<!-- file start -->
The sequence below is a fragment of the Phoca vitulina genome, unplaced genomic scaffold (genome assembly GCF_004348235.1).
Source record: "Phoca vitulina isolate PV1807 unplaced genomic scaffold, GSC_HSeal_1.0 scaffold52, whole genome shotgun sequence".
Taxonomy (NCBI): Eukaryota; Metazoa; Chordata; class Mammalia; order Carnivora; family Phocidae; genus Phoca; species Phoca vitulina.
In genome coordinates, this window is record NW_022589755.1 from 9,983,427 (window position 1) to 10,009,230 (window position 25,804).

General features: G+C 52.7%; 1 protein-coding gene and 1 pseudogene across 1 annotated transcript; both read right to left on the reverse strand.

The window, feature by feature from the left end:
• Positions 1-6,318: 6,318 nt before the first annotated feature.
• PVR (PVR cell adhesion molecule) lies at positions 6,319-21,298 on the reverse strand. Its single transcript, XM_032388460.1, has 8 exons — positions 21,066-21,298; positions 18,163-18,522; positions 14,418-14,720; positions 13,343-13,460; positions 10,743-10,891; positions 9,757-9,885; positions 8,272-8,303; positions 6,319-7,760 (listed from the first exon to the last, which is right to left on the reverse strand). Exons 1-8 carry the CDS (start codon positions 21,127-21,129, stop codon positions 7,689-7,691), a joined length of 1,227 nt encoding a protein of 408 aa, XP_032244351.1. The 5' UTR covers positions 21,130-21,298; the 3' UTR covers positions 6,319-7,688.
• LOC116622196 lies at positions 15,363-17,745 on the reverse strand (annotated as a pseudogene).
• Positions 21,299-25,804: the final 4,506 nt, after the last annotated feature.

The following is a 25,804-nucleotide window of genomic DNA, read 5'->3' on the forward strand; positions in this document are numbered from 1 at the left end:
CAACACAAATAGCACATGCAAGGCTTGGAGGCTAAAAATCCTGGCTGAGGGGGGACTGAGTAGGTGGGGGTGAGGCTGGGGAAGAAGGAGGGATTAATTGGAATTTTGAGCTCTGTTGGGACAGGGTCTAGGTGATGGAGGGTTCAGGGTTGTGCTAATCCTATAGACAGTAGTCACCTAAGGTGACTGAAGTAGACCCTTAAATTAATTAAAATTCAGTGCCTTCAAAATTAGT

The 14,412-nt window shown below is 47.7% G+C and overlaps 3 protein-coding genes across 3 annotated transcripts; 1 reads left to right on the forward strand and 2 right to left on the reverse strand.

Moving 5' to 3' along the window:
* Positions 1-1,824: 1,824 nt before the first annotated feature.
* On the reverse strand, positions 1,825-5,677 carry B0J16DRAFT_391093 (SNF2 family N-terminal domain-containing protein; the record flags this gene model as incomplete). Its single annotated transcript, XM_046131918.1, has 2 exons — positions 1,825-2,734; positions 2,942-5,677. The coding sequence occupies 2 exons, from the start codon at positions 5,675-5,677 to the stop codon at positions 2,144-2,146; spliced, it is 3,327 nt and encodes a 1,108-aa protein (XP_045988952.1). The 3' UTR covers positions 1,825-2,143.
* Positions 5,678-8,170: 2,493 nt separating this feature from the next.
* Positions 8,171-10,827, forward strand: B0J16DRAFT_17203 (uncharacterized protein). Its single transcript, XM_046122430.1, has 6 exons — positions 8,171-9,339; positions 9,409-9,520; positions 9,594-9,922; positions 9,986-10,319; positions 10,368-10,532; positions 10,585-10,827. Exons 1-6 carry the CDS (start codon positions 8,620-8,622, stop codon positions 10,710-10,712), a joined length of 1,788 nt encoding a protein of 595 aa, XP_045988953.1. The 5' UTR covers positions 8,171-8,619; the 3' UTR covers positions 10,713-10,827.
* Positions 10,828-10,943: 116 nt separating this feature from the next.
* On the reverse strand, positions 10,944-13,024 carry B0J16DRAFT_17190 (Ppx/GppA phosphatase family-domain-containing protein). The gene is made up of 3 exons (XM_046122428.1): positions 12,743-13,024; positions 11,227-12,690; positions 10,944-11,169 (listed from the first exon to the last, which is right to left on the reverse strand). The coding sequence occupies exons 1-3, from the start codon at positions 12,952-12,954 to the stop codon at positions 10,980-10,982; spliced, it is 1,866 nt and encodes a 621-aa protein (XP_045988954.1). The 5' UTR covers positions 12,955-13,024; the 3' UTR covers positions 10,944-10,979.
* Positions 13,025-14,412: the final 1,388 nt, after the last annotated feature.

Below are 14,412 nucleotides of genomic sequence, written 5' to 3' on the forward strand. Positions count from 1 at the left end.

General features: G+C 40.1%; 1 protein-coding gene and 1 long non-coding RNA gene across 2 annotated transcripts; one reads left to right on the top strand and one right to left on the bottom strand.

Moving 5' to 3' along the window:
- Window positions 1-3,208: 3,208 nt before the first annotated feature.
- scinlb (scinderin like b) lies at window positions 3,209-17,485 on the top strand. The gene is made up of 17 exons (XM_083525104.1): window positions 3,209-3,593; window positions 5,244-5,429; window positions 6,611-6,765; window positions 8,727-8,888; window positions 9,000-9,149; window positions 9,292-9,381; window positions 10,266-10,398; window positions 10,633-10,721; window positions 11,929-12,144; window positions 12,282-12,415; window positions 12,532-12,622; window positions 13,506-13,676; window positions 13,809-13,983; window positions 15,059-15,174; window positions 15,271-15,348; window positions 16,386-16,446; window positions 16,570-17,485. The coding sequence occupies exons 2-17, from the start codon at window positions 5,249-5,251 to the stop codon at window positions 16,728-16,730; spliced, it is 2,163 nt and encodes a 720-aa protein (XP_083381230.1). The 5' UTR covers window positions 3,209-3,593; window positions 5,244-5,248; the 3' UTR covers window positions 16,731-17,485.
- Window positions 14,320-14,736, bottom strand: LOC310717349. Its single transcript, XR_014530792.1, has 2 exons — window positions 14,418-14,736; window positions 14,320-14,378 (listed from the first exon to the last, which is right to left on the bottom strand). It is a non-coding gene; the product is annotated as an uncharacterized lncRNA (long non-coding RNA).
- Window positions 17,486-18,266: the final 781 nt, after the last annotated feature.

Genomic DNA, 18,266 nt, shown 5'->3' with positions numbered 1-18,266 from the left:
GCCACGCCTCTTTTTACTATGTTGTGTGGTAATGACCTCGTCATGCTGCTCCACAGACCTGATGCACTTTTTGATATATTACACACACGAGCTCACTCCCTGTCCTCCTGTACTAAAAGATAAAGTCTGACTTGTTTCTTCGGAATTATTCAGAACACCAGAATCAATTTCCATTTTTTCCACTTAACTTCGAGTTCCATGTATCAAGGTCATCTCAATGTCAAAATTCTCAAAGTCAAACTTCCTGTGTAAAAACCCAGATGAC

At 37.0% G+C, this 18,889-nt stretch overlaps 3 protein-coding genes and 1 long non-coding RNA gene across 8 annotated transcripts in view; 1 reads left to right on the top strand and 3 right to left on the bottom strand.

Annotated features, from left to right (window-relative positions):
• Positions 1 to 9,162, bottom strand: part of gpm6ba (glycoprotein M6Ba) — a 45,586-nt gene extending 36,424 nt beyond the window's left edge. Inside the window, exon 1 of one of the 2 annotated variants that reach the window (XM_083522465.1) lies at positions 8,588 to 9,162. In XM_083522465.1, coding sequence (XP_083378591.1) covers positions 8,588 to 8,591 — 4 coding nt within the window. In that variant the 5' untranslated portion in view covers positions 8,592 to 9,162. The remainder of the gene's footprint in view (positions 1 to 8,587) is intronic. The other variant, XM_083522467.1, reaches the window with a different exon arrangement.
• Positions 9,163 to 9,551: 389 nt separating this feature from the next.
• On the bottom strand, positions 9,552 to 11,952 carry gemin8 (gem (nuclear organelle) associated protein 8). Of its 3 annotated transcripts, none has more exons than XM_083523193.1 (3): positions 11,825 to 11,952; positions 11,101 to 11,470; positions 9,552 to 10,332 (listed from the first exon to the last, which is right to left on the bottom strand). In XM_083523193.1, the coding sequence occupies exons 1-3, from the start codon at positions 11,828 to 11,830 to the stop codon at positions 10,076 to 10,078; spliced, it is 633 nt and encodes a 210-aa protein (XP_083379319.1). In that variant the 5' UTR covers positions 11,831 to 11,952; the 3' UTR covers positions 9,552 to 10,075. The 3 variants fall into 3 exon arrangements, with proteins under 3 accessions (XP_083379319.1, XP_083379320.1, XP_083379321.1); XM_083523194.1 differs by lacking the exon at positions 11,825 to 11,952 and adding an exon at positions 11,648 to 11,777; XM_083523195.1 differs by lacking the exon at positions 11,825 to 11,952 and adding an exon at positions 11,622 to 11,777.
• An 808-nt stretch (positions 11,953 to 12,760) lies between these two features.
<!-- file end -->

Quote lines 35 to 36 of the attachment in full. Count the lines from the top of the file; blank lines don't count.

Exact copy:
• On the bottom strand, positions 9,552 to 11,952 carry gemin8 (gem (nuclear organelle) associated protein 8). Of its 3 annotated transcripts, none has more exons than XM_083523193.1 (3): positions 11,825 to 11,952; positions 11,101 to 11,470; positions 9,552 to 10,332 (listed from the first exon to the last, which is right to left on the bottom strand). In XM_083523193.1, the coding sequence occupies exons 1-3, from the start codon at positions 11,828 to 11,830 to the stop codon at positions 10,076 to 10,078; spliced, it is 633 nt and encodes a 210-aa protein (XP_083379319.1). In that variant the 5' UTR covers positions 11,831 to 11,952; the 3' UTR covers positions 9,552 to 10,075. The 3 variants fall into 3 exon arrangements, with proteins under 3 accessions (XP_083379319.1, XP_083379320.1, XP_083379321.1); XM_083523194.1 differs by lacking the exon at positions 11,825 to 11,952 and adding an exon at positions 11,648 to 11,777; XM_083523195.1 differs by lacking the exon at positions 11,825 to 11,952 and adding an exon at positions 11,622 to 11,777.
• An 808-nt stretch (positions 11,953 to 12,760) lies between these two features.